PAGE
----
Athletes require energy to develop multiple bodily functions beyond simply performing physical exercise. Functions such as maintaining cellular structure, reproduction, immunity, and thermoregulation have daily energy needs that are reflected as energy availability, and if not met, there can be repercussions for health and physical performance3. Meeting these energy needs to avoid energy deficits that decrease performance and endanger health has been a subject of increasing study. ?4These findings challenge the contemporary concept of the female athlete triad, which postulates that reproductive dysfunction in athletic women is typically a consequence of chronic energy deficiency resulting from eating disorders.5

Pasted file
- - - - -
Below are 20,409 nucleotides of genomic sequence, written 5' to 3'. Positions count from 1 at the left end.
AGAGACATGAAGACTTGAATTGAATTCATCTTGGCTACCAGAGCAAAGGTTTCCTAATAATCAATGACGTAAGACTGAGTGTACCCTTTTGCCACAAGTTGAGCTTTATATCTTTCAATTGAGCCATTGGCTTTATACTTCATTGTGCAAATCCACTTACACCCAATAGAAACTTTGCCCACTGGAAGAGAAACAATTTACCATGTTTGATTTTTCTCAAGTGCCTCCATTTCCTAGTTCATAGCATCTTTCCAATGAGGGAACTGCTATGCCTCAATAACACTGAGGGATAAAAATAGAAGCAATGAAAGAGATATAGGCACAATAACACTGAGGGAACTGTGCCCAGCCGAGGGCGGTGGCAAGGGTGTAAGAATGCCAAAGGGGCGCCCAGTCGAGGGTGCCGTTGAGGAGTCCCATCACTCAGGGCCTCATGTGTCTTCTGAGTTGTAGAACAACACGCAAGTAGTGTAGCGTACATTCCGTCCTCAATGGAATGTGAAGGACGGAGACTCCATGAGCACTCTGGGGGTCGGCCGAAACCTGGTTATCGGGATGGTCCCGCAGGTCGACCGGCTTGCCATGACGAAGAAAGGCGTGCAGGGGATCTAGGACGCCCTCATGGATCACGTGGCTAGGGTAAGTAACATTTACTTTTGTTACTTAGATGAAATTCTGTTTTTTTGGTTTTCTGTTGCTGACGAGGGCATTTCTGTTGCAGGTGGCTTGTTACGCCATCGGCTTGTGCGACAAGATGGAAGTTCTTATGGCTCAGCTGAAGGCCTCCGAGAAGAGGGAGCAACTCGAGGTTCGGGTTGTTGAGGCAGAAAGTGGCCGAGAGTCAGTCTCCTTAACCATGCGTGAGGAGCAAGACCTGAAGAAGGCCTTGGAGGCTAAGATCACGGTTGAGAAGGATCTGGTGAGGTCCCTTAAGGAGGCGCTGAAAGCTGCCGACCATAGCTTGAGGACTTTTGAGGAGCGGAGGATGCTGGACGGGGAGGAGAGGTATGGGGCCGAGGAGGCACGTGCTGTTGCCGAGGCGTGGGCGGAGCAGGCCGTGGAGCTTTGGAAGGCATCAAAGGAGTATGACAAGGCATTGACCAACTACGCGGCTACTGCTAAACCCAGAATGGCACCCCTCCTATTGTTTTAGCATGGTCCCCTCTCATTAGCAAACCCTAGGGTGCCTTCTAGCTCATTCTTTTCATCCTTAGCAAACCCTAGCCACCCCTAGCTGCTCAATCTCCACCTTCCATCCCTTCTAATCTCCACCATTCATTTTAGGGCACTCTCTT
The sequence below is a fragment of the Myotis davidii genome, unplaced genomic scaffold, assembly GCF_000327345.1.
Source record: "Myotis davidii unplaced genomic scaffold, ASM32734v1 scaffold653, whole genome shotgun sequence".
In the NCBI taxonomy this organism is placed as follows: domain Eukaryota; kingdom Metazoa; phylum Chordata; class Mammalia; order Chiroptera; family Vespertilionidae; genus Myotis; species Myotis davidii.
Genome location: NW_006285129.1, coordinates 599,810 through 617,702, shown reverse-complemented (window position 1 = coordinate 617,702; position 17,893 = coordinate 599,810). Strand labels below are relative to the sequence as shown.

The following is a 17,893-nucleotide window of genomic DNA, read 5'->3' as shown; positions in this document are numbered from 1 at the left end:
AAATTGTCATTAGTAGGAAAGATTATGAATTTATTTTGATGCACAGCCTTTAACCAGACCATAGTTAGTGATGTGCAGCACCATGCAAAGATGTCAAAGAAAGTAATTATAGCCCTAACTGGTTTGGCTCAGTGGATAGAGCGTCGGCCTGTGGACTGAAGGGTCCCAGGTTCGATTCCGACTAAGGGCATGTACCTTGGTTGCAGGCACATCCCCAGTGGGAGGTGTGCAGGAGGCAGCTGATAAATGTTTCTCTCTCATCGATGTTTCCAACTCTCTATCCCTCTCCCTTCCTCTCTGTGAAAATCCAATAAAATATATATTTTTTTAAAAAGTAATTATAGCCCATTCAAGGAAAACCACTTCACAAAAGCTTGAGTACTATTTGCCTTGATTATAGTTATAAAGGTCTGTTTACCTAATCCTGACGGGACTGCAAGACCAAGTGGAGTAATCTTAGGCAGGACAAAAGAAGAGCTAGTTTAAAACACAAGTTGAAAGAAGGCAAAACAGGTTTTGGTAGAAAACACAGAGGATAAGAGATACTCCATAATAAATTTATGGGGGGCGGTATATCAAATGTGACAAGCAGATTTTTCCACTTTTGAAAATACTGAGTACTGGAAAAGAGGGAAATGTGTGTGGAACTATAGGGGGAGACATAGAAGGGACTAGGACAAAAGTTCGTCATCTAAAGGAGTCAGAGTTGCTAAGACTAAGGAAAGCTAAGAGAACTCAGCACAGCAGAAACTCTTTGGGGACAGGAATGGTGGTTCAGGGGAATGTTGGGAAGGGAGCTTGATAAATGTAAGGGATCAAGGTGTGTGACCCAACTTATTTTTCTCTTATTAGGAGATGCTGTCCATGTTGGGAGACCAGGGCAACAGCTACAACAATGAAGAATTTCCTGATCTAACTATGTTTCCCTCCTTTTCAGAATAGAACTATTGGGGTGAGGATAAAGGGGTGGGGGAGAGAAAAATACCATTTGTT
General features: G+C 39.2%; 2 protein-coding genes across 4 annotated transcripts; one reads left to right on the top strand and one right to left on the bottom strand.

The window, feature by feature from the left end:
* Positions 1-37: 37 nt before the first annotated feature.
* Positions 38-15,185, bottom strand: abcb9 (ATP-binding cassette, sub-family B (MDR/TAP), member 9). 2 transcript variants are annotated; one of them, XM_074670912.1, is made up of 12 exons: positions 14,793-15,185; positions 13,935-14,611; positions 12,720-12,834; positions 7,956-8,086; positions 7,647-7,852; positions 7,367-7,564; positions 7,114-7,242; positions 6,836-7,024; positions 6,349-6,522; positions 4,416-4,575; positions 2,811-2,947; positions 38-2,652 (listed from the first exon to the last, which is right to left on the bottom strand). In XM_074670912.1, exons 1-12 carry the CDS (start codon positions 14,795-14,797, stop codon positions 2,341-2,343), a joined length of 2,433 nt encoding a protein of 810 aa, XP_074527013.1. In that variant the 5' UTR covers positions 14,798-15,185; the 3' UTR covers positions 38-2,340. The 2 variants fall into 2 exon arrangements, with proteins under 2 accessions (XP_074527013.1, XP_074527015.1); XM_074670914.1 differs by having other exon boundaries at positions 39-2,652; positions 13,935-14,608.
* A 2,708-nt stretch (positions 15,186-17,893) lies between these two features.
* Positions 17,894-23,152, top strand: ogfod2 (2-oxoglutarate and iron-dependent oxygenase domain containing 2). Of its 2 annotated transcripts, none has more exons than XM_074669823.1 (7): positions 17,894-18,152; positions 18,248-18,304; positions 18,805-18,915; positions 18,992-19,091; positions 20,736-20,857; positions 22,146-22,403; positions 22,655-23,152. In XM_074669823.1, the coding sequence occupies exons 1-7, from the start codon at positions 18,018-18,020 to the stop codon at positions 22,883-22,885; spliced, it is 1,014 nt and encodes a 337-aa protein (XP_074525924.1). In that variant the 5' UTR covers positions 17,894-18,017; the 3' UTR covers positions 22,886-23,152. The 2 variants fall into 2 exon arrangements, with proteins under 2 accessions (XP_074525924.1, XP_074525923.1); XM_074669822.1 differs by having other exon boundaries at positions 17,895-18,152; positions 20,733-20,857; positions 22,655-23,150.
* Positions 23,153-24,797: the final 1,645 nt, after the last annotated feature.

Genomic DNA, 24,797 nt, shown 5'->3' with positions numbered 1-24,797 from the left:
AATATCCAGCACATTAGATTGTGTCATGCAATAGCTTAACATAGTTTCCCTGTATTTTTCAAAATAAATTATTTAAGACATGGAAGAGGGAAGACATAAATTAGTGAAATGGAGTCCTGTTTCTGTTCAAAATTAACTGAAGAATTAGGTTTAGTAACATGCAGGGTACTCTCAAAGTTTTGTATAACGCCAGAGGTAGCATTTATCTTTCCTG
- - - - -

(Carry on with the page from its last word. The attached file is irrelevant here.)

The concept of the ‘female athlete triad’ was first described in 1993 as the association of eating disorder (ED), amenorrhea, and osteoporosis. In 2007, the American College of Sports Medicine (ACMS) redefined the concept of the triad as a series of pathophysiological mechanisms that link energy availability, menstrual function, and bone density. This revised definition also considers the possibility of a series of subclinical alterations in different physiological systems associated with low energy availability (LEA) that is more common in female athletes, but that can also occur in male athletes.6 LEA can have serious repercussions for the athlete.